Disclaimer time; this isn’t our pick of the five 'best' Pearl Jam songs, that would be an even harder rundown to create. Instead we’re casting a light on the different facets of guitar approaches that make up one of the greatest rock bands to emerge in the last 30 years. One that has the benefit of all its members as songwriting and three guitar players onstage with Eddie Vedder, Stone Gossard and Mike McCready.
That dynamic of different creative perspectives has made for a rich variety over 11 studio albums as the band lean into their punk rock influences and stretch out into experimental territory. Here then is a great place to start…
1. Alive (Ten, 1991)
It makes sense to begin at the band’s genesis and what for many is Pearl Jam's defining song, even 30 years on. The music was written originally written for Mother Love Bone by Stone Gossard and was on the demo tape under the title Dollar Short that the guitarist and bassist Jeff Ament circulated in the hopes of finding a singer for a potential new band following the tragic death of MLB’s vocalist Andy Wood.
That version fades out on a solo by the guitarist that had joined the duo's new endeavour; one Mr Mike McCready. But it hadn’t yet become the show-stopper that would emerge during a later demo session with the late Rick Parashar. And that was the version that ended up being used on debut album Ten.
For the band’s first two albums Gossard would take the lead role in songwriting and his slide into the intro and verse riff here ushers in the sense of open groove that typified his early writing with Ament. But its final two minutes are all McCready as he builds his E minor pentatonic scale and E blues chops into an incredible crescendo. With a little help from a KISS icon…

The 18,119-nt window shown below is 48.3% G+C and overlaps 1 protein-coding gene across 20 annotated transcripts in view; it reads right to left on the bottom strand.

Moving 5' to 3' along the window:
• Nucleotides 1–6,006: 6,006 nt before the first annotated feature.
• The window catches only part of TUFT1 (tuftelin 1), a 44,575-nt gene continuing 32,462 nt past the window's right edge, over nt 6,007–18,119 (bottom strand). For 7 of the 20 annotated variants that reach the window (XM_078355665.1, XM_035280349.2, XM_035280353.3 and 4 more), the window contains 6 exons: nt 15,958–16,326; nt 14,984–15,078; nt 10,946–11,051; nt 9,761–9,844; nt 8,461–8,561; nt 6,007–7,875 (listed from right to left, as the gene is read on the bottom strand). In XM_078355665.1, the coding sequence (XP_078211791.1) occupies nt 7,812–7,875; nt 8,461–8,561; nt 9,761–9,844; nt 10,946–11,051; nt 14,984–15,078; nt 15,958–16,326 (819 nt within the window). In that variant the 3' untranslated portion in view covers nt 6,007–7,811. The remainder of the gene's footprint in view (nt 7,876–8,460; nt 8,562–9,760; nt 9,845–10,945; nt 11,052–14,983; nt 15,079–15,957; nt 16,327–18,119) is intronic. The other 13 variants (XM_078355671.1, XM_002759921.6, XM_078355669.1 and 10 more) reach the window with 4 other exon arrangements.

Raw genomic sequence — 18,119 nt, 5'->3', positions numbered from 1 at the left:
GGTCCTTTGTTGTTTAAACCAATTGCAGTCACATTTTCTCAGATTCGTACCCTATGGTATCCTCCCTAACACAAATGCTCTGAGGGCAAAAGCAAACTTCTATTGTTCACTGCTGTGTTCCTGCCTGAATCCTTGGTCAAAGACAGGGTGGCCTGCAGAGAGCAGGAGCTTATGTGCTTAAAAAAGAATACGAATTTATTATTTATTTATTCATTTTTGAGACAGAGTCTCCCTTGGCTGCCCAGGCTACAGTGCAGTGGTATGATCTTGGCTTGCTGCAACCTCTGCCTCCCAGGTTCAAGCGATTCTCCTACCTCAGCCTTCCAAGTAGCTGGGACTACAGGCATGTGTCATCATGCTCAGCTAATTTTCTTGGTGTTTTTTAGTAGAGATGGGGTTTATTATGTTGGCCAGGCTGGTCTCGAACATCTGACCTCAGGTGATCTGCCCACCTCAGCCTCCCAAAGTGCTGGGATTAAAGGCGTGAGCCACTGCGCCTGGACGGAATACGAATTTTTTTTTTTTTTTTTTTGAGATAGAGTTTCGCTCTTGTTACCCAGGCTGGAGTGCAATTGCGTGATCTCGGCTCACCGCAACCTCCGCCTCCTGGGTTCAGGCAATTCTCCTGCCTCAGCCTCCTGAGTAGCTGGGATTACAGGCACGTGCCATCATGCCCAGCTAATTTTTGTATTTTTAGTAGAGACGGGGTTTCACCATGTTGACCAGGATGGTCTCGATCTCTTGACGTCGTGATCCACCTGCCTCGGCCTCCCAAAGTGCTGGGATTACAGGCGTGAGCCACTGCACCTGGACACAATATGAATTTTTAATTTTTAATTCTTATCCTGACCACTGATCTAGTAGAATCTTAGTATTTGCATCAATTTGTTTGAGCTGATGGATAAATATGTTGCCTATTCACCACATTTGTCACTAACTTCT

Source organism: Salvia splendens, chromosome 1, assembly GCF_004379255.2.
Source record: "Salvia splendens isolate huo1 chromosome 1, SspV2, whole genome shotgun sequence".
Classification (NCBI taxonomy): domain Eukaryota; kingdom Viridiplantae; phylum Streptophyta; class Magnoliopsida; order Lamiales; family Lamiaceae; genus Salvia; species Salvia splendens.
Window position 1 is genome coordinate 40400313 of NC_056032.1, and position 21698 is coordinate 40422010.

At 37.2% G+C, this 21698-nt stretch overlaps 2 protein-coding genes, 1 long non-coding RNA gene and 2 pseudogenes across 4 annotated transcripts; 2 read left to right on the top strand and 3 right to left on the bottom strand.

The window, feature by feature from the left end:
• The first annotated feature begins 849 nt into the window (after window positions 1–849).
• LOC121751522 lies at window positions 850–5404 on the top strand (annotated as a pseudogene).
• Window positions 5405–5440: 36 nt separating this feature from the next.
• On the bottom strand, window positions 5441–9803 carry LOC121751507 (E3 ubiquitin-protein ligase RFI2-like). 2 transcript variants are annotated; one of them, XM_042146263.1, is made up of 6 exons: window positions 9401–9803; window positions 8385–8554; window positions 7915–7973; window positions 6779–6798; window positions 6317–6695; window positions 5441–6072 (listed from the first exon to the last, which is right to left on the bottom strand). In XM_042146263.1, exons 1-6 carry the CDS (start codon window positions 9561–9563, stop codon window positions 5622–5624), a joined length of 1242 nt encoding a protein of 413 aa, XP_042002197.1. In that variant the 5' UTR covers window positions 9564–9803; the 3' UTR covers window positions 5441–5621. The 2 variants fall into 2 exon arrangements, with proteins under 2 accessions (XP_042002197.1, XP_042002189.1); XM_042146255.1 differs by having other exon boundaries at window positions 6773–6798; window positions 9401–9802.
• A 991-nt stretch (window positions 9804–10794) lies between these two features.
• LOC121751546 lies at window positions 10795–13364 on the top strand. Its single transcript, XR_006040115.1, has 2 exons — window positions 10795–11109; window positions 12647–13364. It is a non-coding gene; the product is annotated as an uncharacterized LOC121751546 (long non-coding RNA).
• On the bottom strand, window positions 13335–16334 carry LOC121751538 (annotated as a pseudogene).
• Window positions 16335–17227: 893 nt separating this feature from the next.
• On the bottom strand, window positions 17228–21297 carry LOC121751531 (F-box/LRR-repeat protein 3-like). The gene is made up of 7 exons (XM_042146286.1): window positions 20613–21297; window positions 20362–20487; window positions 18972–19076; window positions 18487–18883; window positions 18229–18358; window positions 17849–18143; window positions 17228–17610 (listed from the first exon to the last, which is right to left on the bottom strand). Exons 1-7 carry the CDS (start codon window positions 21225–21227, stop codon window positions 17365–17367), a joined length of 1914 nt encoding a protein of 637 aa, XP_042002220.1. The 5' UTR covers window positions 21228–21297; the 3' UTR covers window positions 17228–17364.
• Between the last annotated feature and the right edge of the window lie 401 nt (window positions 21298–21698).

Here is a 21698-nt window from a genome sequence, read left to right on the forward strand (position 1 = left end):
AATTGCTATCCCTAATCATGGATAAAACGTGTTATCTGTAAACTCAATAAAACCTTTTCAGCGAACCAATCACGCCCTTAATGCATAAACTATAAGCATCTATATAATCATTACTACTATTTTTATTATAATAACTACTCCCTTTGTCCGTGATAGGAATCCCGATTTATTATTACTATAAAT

“Basically, I copied Ace Frehley’s solo from She, ” McCready admitted. “Which, of course, was copied from Robby Krieger’s solo in the Doors’ Five to One.” Regardless, Alive is one of the all-time great rock solos.
2. Just Breathe (Backspacer, 2009)
As far back as Ten's Porch and Vs's Rearviewmirror Vedder was contributing guitar compositions to the band, but this song showcases a distinct approach that has emerged in more recent times, and reflected on the solo tours he's played.
Vedder's soundtrack for 2007’s Into The Wild showcased the work he’d put into his acoustic fingerstyle technique, and this cut was birthed from the first chord in the instrumental track Toulumne from it. Unashamedly romantic ("as close to a love song as we've ever gotten,” as he said himself) but weighted with lyricism on mortality, Just Breathe uses minimal accompaniment to allow Vedder’s fingerpicking based around C and G chords to shine.
It was reflective of the relative simplicity the band explored on 2009’s Backspacer, that saw them back with hands-on producer Brendan O’ Brien. And it's also a great workout for anyone looking to built their rapid picking dexterity.
3. Present Tense (No Code, 1996)
Pearl Jam’s conscious withdrawal from the spotlight after their rapid rise to platinum-selling status lead them into unexpectedly experimental places and No Code threw a lot of fans upon its release. Time has shown it to be a landmark in the band’s evolution.